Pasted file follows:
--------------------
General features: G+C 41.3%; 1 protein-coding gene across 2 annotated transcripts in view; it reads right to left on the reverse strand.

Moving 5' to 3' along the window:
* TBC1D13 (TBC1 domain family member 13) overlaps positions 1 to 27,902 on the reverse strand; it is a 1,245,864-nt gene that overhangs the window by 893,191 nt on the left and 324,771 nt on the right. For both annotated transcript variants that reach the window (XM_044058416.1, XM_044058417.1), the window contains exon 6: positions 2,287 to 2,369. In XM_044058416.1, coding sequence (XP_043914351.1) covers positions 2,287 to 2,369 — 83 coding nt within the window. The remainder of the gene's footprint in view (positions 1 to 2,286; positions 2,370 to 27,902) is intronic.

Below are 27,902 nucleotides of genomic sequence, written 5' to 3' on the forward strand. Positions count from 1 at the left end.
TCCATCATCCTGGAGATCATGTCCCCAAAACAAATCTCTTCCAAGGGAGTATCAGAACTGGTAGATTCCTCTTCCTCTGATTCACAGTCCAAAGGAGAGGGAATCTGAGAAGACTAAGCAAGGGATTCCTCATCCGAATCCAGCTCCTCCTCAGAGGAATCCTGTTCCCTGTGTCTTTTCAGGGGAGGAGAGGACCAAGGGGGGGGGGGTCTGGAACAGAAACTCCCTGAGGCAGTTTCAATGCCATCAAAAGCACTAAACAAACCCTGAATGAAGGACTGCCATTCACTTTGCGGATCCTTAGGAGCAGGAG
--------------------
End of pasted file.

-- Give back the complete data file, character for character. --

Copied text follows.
General features: G+C 41.3%; 1 protein-coding gene across 2 annotated transcripts in view; it reads right to left on the reverse strand.

Moving 5' to 3' along the window:
* TBC1D13 (TBC1 domain family member 13) overlaps positions 1 to 27,902 on the reverse strand; it is a 1,245,864-nt gene that overhangs the window by 893,191 nt on the left and 324,771 nt on the right. For both annotated transcript variants that reach the window (XM_044058416.1, XM_044058417.1), the window contains exon 6: positions 2,287 to 2,369. In XM_044058416.1, coding sequence (XP_043914351.1) covers positions 2,287 to 2,369 — 83 coding nt within the window. The remainder of the gene's footprint in view (positions 1 to 2,286; positions 2,370 to 27,902) is intronic.

Below are 27,902 nucleotides of genomic sequence, written 5' to 3' on the forward strand. Positions count from 1 at the left end.
TCCATCATCCTGGAGATCATGTCCCCAAAACAAATCTCTTCCAAGGGAGTATCAGAACTGGTAGATTCCTCTTCCTCTGATTCACAGTCCAAAGGAGAGGGAATCTGAGAAGACTAAGCAAGGGATTCCTCATCCGAATCCAGCTCCTCCTCAGAGGAATCCTGTTCCCTGTGTCTTTTCAGGGGAGGAGAGGACCAAGGGGGGGGGGGTCTGGAACAGAAACTCCCTGAGGCAGTTTCAATGCCATCAAAAGCACTAAACAAACCCTGAATGAAGGACTGCCATTCACTTTGCGGATCCTTAGGAGCAGGAG